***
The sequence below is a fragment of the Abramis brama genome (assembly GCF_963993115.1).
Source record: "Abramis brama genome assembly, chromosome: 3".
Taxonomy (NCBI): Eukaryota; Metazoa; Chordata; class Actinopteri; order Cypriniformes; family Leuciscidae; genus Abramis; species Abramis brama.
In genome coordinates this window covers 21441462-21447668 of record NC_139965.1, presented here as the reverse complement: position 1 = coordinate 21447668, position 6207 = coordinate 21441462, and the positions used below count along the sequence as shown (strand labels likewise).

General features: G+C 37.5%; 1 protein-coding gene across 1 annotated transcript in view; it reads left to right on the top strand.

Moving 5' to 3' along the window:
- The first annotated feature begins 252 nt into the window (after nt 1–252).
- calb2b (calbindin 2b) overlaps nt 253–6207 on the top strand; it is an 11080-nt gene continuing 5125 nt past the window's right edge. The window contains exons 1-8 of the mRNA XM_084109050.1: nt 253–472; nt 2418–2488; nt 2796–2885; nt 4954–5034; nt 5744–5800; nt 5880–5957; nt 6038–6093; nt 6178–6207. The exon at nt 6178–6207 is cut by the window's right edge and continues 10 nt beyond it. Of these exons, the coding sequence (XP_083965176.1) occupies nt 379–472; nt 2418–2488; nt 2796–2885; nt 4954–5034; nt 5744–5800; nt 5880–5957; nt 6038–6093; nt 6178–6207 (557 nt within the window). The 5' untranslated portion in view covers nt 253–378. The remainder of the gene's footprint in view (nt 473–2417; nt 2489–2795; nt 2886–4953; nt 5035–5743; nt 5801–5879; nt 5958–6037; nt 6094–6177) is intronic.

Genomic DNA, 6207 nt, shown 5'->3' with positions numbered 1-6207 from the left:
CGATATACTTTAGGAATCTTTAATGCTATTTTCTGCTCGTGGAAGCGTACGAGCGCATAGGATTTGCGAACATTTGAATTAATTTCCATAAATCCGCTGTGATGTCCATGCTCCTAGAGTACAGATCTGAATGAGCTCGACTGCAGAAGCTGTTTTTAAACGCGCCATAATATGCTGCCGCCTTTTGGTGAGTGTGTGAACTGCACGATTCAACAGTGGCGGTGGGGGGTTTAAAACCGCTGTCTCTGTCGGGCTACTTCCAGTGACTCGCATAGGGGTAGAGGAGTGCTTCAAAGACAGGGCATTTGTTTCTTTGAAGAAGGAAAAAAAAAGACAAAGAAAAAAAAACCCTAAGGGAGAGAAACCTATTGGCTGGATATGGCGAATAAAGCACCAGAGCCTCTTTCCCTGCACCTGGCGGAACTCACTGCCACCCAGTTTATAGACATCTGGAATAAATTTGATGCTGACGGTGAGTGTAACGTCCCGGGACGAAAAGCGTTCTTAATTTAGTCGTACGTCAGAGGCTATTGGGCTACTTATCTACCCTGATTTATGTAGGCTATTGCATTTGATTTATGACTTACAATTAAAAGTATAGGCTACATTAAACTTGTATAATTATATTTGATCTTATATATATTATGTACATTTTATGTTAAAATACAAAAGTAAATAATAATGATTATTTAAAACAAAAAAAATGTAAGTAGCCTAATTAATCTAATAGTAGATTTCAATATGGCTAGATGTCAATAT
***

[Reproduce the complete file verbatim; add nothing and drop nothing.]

The sequence below is a fragment of the Abramis brama genome (assembly GCF_963993115.1).
Source record: "Abramis brama genome assembly, chromosome: 3".
Taxonomy (NCBI): Eukaryota; Metazoa; Chordata; class Actinopteri; order Cypriniformes; family Leuciscidae; genus Abramis; species Abramis brama.
In genome coordinates this window covers 21441462-21447668 of record NC_139965.1, presented here as the reverse complement: position 1 = coordinate 21447668, position 6207 = coordinate 21441462, and the positions used below count along the sequence as shown (strand labels likewise).

General features: G+C 37.5%; 1 protein-coding gene across 1 annotated transcript in view; it reads left to right on the top strand.

Moving 5' to 3' along the window:
- The first annotated feature begins 252 nt into the window (after nt 1–252).
- calb2b (calbindin 2b) overlaps nt 253–6207 on the top strand; it is an 11080-nt gene continuing 5125 nt past the window's right edge. The window contains exons 1-8 of the mRNA XM_084109050.1: nt 253–472; nt 2418–2488; nt 2796–2885; nt 4954–5034; nt 5744–5800; nt 5880–5957; nt 6038–6093; nt 6178–6207. The exon at nt 6178–6207 is cut by the window's right edge and continues 10 nt beyond it. Of these exons, the coding sequence (XP_083965176.1) occupies nt 379–472; nt 2418–2488; nt 2796–2885; nt 4954–5034; nt 5744–5800; nt 5880–5957; nt 6038–6093; nt 6178–6207 (557 nt within the window). The 5' untranslated portion in view covers nt 253–378. The remainder of the gene's footprint in view (nt 473–2417; nt 2489–2795; nt 2886–4953; nt 5035–5743; nt 5801–5879; nt 5958–6037; nt 6094–6177) is intronic.

Genomic DNA, 6207 nt, shown 5'->3' with positions numbered 1-6207 from the left:
CGATATACTTTAGGAATCTTTAATGCTATTTTCTGCTCGTGGAAGCGTACGAGCGCATAGGATTTGCGAACATTTGAATTAATTTCCATAAATCCGCTGTGATGTCCATGCTCCTAGAGTACAGATCTGAATGAGCTCGACTGCAGAAGCTGTTTTTAAACGCGCCATAATATGCTGCCGCCTTTTGGTGAGTGTGTGAACTGCACGATTCAACAGTGGCGGTGGGGGGTTTAAAACCGCTGTCTCTGTCGGGCTACTTCCAGTGACTCGCATAGGGGTAGAGGAGTGCTTCAAAGACAGGGCATTTGTTTCTTTGAAGAAGGAAAAAAAAAGACAAAGAAAAAAAAACCCTAAGGGAGAGAAACCTATTGGCTGGATATGGCGAATAAAGCACCAGAGCCTCTTTCCCTGCACCTGGCGGAACTCACTGCCACCCAGTTTATAGACATCTGGAATAAATTTGATGCTGACGGTGAGTGTAACGTCCCGGGACGAAAAGCGTTCTTAATTTAGTCGTACGTCAGAGGCTATTGGGCTACTTATCTACCCTGATTTATGTAGGCTATTGCATTTGATTTATGACTTACAATTAAAAGTATAGGCTACATTAAACTTGTATAATTATATTTGATCTTATATATATTATGTACATTTTATGTTAAAATACAAAAGTAAATAATAATGATTATTTAAAACAAAAAAAATGTAAGTAGCCTAATTAATCTAATAGTAGATTTCAATATGGCTAGATGTCAATAT